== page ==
3       3       3.333333        Then, in the y-column, next to the 4, type
=a118+0.333333 (that is, mx+b).
4       4.33333 4.333333        Then, copy the cell b118 and paste it into
the highlighted range from b119 to b123.
5       5.33333 5.333333
6       6.33333 6.333333        You can use chartWizard to graph the
results.  In many installations of
7       7.33333 7.333333        Excel, you can do all this at once using
tools, data analysis.
8       8.33333 8.333333
9       9.33333 9.333333

2.  Simple non-linear curve fitting.

Exponential functions in general:

y=a^x, a is a fixed number

Suppose a>1
An increase in x causes an eventually sharper increase in y.
Consider y=2^x for example

x       y
-1      0.5
0       1
1       2
2       4                       (0,1)

Suppose 00 and that a is not 1.
Then, one of the two familiar exponential curves emerges.

3.  Least squares and exponential curves.

Basic definition:
Log_a y = x if and only if a^x = y.

That is, exponential and logarithmic function are inverses--one
can be used to undo the other.

Consider the same data set as before:  (1,1), (2,3), (3,3).

Suppose that we can fit a line of the form ln y = mx + b to the data.

Then, from this line, we get (using the basic definition)

y=e^(mx+b)

as an exponential fit to the data.

To do this, take the ln of the y values:

(1, ln 1), (2, ln 3), (3, ln 3).

Now, fit a line to these points, using least squares.

x       ln y    y
1       0       1
2       1.098612        3
3       1.098612        3

Slope:  0.549306
Intercept:      -0.366204

Thus, ln y = 0.549306x-0.3662

So, y = e^(0.549306x-0.3662)

So, the exponential fit to the given values of x=1,2,3 is given below, as
is the projected fit for x=4,...,9
actual y        y=x+0.333
x       y=e^(0.549306*x-0.3662)
1       1.200942        1       1.3333
2       2.080092        3       2.3333
3       3.602824        3       3.3333
4       6.240273                4.3333
5       10.80847                5.3333
6       18.72081                6.3333
7       32.4254         7.3333
8       56.16243                8.3333
9       97.27617                9.3333

4.  Least squares and logarithmic curves.

Basic definition:
Log_a y = x if and only if a^x = y.

That is, exponential and logarithmic function are inverses--one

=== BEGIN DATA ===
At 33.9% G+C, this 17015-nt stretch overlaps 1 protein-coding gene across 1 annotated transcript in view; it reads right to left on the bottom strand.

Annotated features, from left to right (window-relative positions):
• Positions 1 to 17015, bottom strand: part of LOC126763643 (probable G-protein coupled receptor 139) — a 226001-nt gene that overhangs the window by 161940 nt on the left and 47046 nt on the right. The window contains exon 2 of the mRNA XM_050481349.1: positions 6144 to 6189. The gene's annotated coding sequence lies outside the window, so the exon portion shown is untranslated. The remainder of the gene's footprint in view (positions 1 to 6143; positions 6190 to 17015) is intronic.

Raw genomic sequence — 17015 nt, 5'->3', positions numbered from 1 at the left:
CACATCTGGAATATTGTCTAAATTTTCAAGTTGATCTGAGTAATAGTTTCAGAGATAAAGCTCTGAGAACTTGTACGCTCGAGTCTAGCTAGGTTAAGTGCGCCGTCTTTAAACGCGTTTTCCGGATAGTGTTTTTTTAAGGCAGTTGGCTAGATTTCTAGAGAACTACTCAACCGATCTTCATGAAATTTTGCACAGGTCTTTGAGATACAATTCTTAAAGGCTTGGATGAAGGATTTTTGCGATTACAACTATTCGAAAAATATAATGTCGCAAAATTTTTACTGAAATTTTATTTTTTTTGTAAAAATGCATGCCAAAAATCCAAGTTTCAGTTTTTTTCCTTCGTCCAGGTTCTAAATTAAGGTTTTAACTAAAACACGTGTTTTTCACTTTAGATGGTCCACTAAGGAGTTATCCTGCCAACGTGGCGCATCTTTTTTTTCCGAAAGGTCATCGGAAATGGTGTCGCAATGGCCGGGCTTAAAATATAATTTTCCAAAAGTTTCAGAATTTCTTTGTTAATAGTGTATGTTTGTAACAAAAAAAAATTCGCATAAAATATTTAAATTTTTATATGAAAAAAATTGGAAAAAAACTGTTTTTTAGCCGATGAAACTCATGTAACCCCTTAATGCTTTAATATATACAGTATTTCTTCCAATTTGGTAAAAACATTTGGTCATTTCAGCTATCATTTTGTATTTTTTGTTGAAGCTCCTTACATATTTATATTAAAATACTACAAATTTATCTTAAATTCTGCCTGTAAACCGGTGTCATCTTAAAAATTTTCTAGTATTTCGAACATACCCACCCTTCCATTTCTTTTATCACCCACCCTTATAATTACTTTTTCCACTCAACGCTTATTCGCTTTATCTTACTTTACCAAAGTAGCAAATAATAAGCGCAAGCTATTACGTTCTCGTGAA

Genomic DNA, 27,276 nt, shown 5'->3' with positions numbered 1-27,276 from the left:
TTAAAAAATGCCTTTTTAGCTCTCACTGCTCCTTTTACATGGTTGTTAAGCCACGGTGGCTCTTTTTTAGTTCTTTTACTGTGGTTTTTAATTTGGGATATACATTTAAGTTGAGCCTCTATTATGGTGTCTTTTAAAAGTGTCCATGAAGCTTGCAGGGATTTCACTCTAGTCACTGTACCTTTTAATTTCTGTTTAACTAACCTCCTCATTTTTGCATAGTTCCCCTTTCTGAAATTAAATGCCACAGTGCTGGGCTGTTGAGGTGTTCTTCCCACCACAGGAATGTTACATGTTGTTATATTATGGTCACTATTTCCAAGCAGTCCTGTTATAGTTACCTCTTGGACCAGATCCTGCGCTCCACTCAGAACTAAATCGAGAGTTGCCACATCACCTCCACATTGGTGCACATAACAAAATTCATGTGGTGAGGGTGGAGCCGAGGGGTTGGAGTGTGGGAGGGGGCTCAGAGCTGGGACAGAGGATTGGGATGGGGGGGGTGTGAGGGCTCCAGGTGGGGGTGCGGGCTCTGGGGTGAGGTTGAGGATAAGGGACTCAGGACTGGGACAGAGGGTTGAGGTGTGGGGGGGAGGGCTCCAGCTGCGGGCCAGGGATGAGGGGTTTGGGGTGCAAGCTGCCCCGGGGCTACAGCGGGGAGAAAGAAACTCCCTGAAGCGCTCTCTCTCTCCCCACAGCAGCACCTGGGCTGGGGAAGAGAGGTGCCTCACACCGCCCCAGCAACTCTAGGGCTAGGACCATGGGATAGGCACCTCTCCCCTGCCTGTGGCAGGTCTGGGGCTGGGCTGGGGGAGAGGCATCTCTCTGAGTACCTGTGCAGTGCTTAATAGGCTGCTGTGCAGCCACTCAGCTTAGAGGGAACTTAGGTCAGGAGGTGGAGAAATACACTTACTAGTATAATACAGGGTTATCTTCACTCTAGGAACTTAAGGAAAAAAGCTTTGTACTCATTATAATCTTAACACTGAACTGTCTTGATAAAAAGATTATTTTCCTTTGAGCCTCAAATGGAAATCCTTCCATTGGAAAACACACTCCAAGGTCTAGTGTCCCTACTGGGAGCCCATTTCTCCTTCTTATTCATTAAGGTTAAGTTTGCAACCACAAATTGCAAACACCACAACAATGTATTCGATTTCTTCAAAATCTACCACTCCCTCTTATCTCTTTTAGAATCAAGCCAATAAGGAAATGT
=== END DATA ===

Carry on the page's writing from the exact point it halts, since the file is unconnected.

can be used to undo the other.

Consider the same data set as before:  (1,1), (2,3), (3,3).

Suppose that we can fit a line of the form e^ y = mx + b to the data.

Then, from this line, we get (using the basic definition)

y=ln(mx+b)

as a logarithmic curve fit to the data.

To do this, take the exp of the y values:

(1, e^ 1), (2, e^ 3), (3, e^ 3).

Now, fit a line to these points, using least squares.

x       e ^y    y
1       2.718282        1
2       20.08554        3
3       20.08554        3

Slope:  8.683629
Intercept:      -3.070804

Thus, e^ y = 8.683629x-3.0708

So, y = ln(8.683629x-3.0708)

So, the logarithmic curve fit to the given values of x=1,2,3 is given
below, as is the projected fit for x=4,...,9
actual y        y=x+0.333
x       y=e^(0.549306*x-0.3662)                 y=ln(8.683629*x-3.0708)
exponential     linear (actual) linear (proj.)  logarithmic
1       1.200942        1       1.3333  1.725055
2       2.080092        3       2.3333  2.660012
3       3.602824        3       3.3333  3.134628
4       6.240273                4.3333  3.455171
5       10.80847                5.3333  3.697526
6       18.72081                6.3333  3.892452
7       32.4254         7.3333  4.05551
8       56.16243                8.3333  4.19567
9       97.27617                9.3333  4.318579

All of linear, exponential, and logarithmic curves offer a reasonable fit
to the
actual data; however, the various futures forecast by each are vastly
different!!

Note diagrams of this sort in Meadows--this is the theory behind them.

If the tools, data analysis feature is installed, least squares is easy to
do;
additional information is produced, and graphs can be drawn directly, too.

x       e ^y    y
1       2.718282        1
2       20.08554        3
3       20.08554        3